It’s crucial to let everyone know that non-compliance isn’t an option, as it carries tangible consequences. For employees, these consequences might first involve formal warnings, then discussions with superiors, then, finally, termination.

Clients can also face serious consequences for non-compliance. A case could be dismissed, fines imposed, or sanctions placed on clients by the court. In some extreme cases, the court may give an “adverse inference” instruction to the jury, which means the jury can assume the missing information was unfavorable to the client. Lastly, continued non-compliance can strain the attorney-client relationship to the point where you might need to withdraw from the case (following all necessary rules and procedures for doing so, of course).

Having and openly discussing a clear escalation policy helps streamline how you handle non-compliance and keeps your legal hold process on track. Despite the size of your firm, setting the tone from the beginning through consistent training and clear communication is a major step toward scaling up.

3. Ensure Compliance With Regulatory Requirements and Guidelines

Even if you have all parties (employees and clients) actively participating in the legal hold process, you still need to make sure you’re ensuring compliance with regulatory requirements.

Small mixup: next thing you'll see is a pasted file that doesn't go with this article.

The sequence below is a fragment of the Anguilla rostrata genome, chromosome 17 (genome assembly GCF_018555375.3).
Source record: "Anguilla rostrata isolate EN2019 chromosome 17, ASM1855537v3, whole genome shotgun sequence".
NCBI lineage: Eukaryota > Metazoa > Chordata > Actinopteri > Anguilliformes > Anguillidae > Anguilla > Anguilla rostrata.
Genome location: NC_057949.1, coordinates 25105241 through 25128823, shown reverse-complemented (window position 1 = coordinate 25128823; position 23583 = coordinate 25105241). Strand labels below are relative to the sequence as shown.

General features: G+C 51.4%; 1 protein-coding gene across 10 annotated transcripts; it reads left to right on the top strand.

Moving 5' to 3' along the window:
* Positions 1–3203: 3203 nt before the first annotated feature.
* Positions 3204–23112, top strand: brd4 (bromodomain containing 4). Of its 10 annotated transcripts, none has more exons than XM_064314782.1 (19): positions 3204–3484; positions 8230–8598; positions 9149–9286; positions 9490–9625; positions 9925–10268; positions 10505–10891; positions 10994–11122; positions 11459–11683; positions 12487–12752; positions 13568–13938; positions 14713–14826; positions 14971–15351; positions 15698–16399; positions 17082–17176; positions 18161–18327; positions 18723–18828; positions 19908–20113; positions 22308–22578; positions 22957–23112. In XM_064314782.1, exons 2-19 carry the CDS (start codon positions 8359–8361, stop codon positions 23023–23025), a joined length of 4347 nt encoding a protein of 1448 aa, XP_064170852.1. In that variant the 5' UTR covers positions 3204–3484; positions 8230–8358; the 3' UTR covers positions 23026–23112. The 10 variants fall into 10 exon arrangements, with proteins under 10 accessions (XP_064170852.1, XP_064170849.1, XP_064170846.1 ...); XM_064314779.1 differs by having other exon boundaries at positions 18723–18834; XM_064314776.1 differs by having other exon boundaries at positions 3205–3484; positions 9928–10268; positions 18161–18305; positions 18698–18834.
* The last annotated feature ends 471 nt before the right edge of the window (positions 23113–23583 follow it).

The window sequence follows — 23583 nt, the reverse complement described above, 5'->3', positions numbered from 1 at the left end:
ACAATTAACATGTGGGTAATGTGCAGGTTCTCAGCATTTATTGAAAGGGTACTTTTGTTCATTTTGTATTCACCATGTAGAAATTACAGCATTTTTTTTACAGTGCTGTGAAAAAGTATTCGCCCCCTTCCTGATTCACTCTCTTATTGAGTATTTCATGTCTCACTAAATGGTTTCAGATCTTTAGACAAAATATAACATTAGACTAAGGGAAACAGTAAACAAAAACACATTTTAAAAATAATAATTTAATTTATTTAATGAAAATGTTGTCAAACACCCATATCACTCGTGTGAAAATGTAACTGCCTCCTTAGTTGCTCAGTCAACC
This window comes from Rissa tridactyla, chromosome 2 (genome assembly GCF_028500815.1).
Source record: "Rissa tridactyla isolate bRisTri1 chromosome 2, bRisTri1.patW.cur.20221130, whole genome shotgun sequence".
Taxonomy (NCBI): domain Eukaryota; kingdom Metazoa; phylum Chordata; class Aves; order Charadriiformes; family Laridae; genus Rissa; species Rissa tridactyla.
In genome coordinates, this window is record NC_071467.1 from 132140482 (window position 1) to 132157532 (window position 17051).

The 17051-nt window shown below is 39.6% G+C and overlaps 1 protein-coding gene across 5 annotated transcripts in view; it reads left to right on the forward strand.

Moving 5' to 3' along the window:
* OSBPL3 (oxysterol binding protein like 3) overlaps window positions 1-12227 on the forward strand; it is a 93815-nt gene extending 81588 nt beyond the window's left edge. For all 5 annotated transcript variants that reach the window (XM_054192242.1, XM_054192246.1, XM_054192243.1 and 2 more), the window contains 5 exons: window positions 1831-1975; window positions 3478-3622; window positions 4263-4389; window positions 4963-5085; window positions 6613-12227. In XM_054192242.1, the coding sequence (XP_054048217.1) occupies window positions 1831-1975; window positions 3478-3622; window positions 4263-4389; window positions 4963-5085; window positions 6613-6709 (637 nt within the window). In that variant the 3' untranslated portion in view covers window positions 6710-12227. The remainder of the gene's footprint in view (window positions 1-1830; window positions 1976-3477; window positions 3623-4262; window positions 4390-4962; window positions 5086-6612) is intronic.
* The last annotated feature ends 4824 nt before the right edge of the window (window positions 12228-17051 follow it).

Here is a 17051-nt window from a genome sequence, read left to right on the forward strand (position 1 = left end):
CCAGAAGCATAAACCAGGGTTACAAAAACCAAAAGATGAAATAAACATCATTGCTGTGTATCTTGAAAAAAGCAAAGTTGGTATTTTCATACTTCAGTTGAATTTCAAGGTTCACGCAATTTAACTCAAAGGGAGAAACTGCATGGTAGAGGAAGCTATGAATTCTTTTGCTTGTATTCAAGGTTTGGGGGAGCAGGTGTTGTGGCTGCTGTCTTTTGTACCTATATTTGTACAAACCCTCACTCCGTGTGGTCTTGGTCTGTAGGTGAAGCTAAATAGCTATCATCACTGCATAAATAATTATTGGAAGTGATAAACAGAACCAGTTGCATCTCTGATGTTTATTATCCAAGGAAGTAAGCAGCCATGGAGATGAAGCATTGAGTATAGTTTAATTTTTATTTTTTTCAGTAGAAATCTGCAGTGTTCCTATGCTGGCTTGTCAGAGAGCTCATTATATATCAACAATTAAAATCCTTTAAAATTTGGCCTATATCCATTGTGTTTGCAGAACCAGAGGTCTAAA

Stay on top of changes in the law by regularly scanning legal bulletins, subscribing to relevant newsletters, and even using legal software. These resources can help you ensure your practices are aligned with the latest laws and regulations. Also, consider ongoing training programs for you and your team that reflect recent changes and decisions.

List of helpful tips for hold notice compliance
Helpful tips for complying with legal hold notice requirements.

Auditing and compliance reviews aren’t a nice-to-have—they’re a must. An audit isn’t merely a box-ticking exercise, though. It’s about scrutinizing your processes, identifying potential gaps, and creating action plans to address those gaps.

Whether you use a software program or hire out, it’s vital that you regularly revisit and update your legal hold notice policy. With these tactics, you can avoid mismanaging cases, paying fines, and ultimately losing clients.

Powerful Tools to Help Your Organization Meet Its Preservation Obligation

Having an organizational plan for the steps in your legal hold process is a necessity. And tools—both tech and non-tech—can be a significant time-saver.